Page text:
Fujian rural society of the 1930s and 1940s under the
rule of the Chinese Nationalist government
This article examines how the Chinese Nationalist government ruled
Fujian rural society in the 1930s and 1940s by focusing on such issues
as family registration, reform of land administration, and agricultural
cooperative services. In 1934, the Chinese Nationalist government took
control of Long-yan county in west Fujian, which had long been a stronghold
of the Chinese Communist Party. Subsequently, in order to exercise
control over its rural population, the new regime carried out a series
of extensive reforms. Initially, it introduced a family registration
system for conscription purposes. This was then followed by reform
of the land administration, which was expected to increase land tax.
Finally, an agricultural cooperative was founded and spread throughout
the area. As these three reforms were interrelated, by examining their
implementation we can understand the extent of the Chinese Nationalist
government’s control over the Fujian rural population. Moreover, given
that lineage ties had been traditionally very strong in this area,
this article also inspects how these reforms were in turn affected
by the social structure of Fujian rural society.
The institution of the raw-silk trade at the Yokohama foreign
settlement in the early Meiji era: the economic meaning of the 'Rengou-Kiito-Niazukarisho'
Starting with the assumption that institutions play an important role
in economic development, this paper aims to analyze the institutional
structures in the Yokohama foreign settlement. The true economic meaning
of the 'Rengou-Kiito-Niazukarisho' incident, an important topic in
economic history, is clarified through this analysis. As exports increased,
the quality of raw silk exports from Japan declined. The cause of this
was unfair and dishonest transactions. To deal with the problem, foreign
mercantile houses established a 'private chop' and an inspection system
known as 'haiken'.
However, the foreign mercantile
houses often carried out their inspection in an arbitrary manner.
As a judiciary system had not yet been established, the Japanese
raw silk merchants dealt with the situation by forming a trade organization.
In addition, 'Kiito-aratamekaisha' and 'Rengou-kiito-Niazukarisho' were established
aiming to replace foreign mercantile houses as the primary institutions controlling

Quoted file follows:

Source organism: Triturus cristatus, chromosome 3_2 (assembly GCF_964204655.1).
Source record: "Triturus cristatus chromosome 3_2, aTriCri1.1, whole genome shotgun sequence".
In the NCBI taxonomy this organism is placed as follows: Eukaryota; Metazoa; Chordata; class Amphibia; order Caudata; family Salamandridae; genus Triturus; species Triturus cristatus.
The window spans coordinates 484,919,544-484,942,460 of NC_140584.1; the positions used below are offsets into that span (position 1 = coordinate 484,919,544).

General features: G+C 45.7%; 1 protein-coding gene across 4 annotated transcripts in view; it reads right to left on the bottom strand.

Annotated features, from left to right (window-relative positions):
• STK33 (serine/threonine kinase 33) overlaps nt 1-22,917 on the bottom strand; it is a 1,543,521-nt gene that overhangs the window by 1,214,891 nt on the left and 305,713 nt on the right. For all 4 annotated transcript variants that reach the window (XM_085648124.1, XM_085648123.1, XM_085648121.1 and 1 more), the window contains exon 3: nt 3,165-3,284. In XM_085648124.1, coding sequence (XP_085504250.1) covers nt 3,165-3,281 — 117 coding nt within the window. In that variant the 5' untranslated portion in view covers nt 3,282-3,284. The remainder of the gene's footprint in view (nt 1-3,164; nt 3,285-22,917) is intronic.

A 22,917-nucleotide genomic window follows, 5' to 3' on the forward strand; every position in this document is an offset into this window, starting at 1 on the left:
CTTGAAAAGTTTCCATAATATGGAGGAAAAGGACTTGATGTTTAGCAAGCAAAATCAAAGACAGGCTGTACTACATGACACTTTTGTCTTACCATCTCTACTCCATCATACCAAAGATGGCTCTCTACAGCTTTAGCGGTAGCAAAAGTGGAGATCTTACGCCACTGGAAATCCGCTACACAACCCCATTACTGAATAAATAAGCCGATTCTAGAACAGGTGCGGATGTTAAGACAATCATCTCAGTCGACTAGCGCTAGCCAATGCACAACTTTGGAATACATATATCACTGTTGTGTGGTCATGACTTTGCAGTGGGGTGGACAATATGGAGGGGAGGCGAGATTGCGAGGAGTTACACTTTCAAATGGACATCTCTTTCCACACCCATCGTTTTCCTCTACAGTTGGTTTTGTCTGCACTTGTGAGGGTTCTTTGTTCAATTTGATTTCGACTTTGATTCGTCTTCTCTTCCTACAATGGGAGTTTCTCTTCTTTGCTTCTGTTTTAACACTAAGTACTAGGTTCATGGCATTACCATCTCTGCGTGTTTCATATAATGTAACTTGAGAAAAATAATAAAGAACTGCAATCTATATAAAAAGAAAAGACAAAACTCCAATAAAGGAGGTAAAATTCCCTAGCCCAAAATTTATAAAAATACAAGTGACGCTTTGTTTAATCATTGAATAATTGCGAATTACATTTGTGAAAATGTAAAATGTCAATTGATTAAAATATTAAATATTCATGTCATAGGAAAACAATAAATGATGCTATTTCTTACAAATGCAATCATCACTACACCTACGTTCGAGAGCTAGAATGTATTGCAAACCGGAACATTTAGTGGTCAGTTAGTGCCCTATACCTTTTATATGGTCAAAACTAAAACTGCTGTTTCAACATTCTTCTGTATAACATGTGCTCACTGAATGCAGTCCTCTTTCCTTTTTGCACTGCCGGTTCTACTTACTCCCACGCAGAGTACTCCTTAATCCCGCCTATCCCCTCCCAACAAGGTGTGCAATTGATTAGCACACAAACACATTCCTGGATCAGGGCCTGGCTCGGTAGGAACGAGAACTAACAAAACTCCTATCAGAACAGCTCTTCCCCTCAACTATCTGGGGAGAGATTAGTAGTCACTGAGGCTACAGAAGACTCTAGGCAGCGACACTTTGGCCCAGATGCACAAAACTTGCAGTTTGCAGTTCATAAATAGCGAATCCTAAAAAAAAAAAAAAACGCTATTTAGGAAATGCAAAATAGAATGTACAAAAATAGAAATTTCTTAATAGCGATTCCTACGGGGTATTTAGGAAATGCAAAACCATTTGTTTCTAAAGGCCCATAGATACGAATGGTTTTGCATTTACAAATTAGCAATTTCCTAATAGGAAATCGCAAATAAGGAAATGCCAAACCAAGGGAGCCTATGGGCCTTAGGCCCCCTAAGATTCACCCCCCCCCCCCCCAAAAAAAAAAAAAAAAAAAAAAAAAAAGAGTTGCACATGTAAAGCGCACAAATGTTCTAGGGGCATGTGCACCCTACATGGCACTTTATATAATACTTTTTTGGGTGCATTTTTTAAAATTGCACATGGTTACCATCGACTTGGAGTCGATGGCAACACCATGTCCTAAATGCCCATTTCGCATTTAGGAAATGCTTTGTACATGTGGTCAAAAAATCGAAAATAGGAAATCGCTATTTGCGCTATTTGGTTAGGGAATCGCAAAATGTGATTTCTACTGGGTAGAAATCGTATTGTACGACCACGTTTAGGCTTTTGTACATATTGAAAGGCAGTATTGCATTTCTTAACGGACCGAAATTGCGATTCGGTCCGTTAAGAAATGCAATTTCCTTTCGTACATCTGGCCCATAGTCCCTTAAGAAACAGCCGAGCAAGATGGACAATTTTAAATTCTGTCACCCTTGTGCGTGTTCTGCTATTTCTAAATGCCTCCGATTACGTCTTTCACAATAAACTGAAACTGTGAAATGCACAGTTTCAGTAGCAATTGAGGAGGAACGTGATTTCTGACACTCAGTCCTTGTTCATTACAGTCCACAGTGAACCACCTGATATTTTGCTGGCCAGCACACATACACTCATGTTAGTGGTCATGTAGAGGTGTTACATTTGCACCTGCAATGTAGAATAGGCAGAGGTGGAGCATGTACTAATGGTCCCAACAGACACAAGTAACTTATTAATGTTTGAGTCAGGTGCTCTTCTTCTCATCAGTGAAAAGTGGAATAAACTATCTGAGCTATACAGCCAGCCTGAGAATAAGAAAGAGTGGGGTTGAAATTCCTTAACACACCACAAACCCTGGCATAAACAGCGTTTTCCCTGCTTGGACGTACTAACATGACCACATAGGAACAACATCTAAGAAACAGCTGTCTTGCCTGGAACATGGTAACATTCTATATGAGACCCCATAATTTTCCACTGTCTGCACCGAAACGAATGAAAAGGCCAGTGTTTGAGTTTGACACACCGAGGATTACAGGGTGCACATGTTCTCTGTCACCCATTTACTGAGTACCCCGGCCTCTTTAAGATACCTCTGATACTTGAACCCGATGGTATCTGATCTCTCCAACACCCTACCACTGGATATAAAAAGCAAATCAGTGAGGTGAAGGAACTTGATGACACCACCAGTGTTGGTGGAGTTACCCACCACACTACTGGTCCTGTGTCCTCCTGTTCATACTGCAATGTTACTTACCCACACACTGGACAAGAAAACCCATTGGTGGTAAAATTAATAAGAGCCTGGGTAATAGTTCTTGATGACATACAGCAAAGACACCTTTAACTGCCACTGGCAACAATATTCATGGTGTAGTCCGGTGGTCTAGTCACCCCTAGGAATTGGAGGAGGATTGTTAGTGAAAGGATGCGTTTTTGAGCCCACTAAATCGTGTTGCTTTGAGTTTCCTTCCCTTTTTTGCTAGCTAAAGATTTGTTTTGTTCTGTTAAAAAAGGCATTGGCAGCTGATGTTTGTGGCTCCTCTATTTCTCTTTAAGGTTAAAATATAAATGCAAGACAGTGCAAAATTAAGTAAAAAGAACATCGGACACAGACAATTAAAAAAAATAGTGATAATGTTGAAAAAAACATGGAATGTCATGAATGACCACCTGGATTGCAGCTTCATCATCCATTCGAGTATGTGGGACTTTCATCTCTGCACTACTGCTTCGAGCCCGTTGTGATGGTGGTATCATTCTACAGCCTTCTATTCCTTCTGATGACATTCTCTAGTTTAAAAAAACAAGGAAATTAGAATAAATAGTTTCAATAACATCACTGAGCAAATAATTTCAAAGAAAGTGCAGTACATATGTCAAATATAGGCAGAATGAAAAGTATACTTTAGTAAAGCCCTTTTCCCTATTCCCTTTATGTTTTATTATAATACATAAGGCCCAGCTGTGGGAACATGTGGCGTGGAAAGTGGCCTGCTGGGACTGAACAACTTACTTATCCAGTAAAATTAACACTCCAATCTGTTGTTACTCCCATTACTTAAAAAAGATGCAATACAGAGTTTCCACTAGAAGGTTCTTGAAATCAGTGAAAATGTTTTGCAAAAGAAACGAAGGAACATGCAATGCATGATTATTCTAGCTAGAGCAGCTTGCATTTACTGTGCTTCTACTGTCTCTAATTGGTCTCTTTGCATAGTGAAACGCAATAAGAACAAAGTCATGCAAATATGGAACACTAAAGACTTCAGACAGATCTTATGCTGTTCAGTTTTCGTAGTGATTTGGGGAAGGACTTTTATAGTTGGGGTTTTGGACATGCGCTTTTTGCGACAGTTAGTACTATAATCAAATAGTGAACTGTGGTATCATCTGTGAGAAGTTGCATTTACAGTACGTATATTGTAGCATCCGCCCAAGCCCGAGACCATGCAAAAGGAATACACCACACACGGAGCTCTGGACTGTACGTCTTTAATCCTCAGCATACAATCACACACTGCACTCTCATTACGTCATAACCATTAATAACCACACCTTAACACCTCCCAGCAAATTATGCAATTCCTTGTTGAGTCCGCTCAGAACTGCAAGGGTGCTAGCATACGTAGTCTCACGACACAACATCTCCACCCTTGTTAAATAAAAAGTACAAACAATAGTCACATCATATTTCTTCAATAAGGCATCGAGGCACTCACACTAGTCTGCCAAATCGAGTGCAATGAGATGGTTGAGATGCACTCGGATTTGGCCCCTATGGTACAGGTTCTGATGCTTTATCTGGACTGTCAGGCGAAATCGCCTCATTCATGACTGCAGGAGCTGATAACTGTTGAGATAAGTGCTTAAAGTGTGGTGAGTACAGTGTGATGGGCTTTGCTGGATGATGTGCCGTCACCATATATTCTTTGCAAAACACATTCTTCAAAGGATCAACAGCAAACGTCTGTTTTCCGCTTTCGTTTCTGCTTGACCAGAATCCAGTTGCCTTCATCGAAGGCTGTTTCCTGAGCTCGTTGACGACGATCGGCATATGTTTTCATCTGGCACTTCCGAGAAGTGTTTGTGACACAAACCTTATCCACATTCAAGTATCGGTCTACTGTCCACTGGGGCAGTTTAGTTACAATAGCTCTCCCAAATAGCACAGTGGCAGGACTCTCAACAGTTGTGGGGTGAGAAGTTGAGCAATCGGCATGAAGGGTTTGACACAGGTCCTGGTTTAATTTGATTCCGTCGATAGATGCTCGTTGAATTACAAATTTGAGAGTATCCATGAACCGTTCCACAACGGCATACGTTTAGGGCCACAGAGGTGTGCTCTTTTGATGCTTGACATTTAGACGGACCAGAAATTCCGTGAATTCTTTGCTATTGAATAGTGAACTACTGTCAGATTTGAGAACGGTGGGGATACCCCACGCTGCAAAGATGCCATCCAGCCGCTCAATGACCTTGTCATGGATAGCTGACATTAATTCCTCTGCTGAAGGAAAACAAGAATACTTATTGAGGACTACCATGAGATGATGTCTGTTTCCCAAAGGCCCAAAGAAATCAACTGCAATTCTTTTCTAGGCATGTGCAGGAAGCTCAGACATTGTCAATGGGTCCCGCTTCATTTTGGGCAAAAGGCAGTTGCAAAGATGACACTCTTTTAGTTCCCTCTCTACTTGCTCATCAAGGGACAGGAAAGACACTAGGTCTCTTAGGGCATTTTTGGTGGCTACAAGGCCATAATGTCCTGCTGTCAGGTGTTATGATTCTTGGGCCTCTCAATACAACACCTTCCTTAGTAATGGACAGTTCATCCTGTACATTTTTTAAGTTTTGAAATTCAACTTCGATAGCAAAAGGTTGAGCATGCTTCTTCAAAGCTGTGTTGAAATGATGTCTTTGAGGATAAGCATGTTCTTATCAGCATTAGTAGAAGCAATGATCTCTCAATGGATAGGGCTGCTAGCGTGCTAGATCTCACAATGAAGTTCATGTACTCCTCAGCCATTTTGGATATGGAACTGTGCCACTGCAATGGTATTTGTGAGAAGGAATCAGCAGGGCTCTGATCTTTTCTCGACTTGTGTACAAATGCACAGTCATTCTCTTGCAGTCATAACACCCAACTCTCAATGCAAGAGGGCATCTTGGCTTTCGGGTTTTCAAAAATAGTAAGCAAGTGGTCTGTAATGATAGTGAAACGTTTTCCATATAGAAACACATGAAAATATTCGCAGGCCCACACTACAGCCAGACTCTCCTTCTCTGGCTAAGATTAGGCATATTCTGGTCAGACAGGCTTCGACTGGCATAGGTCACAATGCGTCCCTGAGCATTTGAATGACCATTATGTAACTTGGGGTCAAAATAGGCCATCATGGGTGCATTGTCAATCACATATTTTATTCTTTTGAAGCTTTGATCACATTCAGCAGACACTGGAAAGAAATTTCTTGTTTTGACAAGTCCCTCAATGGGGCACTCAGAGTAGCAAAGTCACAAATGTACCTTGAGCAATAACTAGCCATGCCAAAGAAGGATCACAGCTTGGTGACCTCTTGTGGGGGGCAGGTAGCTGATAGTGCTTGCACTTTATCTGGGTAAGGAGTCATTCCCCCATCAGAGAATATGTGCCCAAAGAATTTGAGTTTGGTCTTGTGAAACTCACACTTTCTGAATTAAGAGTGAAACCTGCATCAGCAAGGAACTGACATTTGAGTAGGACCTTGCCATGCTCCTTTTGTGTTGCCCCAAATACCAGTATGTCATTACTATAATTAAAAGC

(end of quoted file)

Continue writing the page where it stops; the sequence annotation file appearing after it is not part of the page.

the inspection and selection of raw silk. The 'Rengou-Kiito-Niazukarisho' incident
was essentially a dispute over the premiums earned from the inspection and
selection of raw silk.
Regulation or free trade: a discussion of the grain distribution
system of the Polish Ministry of Distribution in the years
This paper concerns policies of the Polish Ministry of Distribution
(Ministerstwo Aprowizacji), which controlled the requisition and distribution
of the food from 1918 until even after the Polish-Soviet War, which
ended with a ceasefire in October 1920.
The compulsory requisition
system appeared inefficient as early as World War I as a result of
the peasants' lack of cooperation with German authorities and the
black market trade. Leonard ZABOROWSKI recognized this inefficiency
in July 1918 and wrote an article proposing a contingent system as
an intermediate way by introducing some elements of free trade into
the prevailing compulsory requisition regime.
During the first years
of the Second Republic, ZABOROWSKI's idea was put into practice as
the remedy for the food crisis. However, conflation of the German-style
compulsory system with only a limited free market mechanism caused
Under these circumstances,
the ministry was forced to choose between introducing either free
trade or a more restricted regulation of trade. The ministry attempted
to cope with the crisis by importing grain from the United States
and Romania to supply cheaper bread. To finance these imports of
grain, the government flooded the capital market with paper currency.
However, a drastic devaluation of the marka left Poland no choice
but to implement free trade.
New housing estate and income disparity between different
socio-economic groups in 1920s Germany: a case study of the family
model of tenants in the Weegerhof housing estate, Solingen
In 1920s Germany, the earnings gap between the working class and
Mittelstand (middle class) decreased. Existing studies show that
despite their increase in income, workers were still not able to
afford to rent an apartment in new housing estates. However, this
article makes clear that some workers, although still being a minority,
began to rent new apartments in the 1920s. Through a case study of
a new housing estate, Weegerhof, Solingen, this article identifies
and clarifies the factors that made it possible for workers to rent
The most important factor
is seen as the family income as a whole. For example, in workers'
families, not only the main income from the father is relevant but
also the incomes of his working sons who still lived at home and
helped pay the rent. The majority of the tenants though were tradesmen
families or couples, characterised as being middle class and usually
living as a typical nuclear family. Finally, it is shown that as
the gap in total family income narrowed between workers and tradesmen,
the gap in housing expenditure also became smaller between these
two groups compared to the situation before World War I.